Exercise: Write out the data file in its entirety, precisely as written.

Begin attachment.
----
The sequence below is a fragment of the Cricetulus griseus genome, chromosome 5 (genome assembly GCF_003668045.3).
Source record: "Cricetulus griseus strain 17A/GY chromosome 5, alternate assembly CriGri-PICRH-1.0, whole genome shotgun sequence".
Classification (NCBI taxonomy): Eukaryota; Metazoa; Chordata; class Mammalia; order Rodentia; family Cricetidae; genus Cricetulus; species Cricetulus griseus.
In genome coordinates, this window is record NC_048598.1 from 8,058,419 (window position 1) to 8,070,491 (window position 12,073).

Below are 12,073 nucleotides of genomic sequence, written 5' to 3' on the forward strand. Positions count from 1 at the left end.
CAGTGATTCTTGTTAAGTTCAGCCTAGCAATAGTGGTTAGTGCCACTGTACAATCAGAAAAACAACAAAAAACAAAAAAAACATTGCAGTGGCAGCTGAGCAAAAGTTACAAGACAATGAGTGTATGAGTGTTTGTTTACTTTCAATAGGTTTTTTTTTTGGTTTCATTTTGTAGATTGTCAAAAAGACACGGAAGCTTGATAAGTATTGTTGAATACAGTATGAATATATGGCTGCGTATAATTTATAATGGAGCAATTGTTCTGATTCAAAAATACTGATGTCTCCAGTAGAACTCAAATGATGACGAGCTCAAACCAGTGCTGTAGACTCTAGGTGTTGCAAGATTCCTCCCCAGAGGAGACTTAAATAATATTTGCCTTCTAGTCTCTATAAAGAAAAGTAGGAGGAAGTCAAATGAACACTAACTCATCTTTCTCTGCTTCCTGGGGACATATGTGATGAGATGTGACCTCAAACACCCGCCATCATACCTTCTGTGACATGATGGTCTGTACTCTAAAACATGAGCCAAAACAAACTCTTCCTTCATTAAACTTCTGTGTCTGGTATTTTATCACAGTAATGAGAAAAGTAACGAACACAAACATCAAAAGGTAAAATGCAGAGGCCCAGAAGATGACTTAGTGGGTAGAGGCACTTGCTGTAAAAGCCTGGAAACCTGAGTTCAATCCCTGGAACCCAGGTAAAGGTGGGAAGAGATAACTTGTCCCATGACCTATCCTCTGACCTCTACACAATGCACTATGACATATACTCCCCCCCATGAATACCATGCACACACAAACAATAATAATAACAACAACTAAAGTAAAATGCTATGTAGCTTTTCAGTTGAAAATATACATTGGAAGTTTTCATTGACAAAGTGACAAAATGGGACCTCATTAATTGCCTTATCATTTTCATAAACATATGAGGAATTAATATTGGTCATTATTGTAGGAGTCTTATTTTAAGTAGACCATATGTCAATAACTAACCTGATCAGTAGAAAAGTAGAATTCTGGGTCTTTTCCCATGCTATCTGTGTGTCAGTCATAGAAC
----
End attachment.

The sequence below is a fragment of the Cricetulus griseus genome, chromosome 5 (genome assembly GCF_003668045.3).
Source record: "Cricetulus griseus strain 17A/GY chromosome 5, alternate assembly CriGri-PICRH-1.0, whole genome shotgun sequence".
Classification (NCBI taxonomy): Eukaryota; Metazoa; Chordata; class Mammalia; order Rodentia; family Cricetidae; genus Cricetulus; species Cricetulus griseus.
In genome coordinates, this window is record NC_048598.1 from 8,058,419 (window position 1) to 8,070,491 (window position 12,073).

Below are 12,073 nucleotides of genomic sequence, written 5' to 3' on the forward strand. Positions count from 1 at the left end.
CAGTGATTCTTGTTAAGTTCAGCCTAGCAATAGTGGTTAGTGCCACTGTACAATCAGAAAAACAACAAAAAACAAAAAAAACATTGCAGTGGCAGCTGAGCAAAAGTTACAAGACAATGAGTGTATGAGTGTTTGTTTACTTTCAATAGGTTTTTTTTTTGGTTTCATTTTGTAGATTGTCAAAAAGACACGGAAGCTTGATAAGTATTGTTGAATACAGTATGAATATATGGCTGCGTATAATTTATAATGGAGCAATTGTTCTGATTCAAAAATACTGATGTCTCCAGTAGAACTCAAATGATGACGAGCTCAAACCAGTGCTGTAGACTCTAGGTGTTGCAAGATTCCTCCCCAGAGGAGACTTAAATAATATTTGCCTTCTAGTCTCTATAAAGAAAAGTAGGAGGAAGTCAAATGAACACTAACTCATCTTTCTCTGCTTCCTGGGGACATATGTGATGAGATGTGACCTCAAACACCCGCCATCATACCTTCTGTGACATGATGGTCTGTACTCTAAAACATGAGCCAAAACAAACTCTTCCTTCATTAAACTTCTGTGTCTGGTATTTTATCACAGTAATGAGAAAAGTAACGAACACAAACATCAAAAGGTAAAATGCAGAGGCCCAGAAGATGACTTAGTGGGTAGAGGCACTTGCTGTAAAAGCCTGGAAACCTGAGTTCAATCCCTGGAACCCAGGTAAAGGTGGGAAGAGATAACTTGTCCCATGACCTATCCTCTGACCTCTACACAATGCACTATGACATATACTCCCCCCCATGAATACCATGCACACACAAACAATAATAATAACAACAACTAAAGTAAAATGCTATGTAGCTTTTCAGTTGAAAATATACATTGGAAGTTTTCATTGACAAAGTGACAAAATGGGACCTCATTAATTGCCTTATCATTTTCATAAACATATGAGGAATTAATATTGGTCATTATTGTAGGAGTCTTATTTTAAGTAGACCATATGTCAATAACTAACCTGATCAGTAGAAAAGTAGAATTCTGGGTCTTTTCCCATGCTATCTGTGTGTCAGTCATAGAAC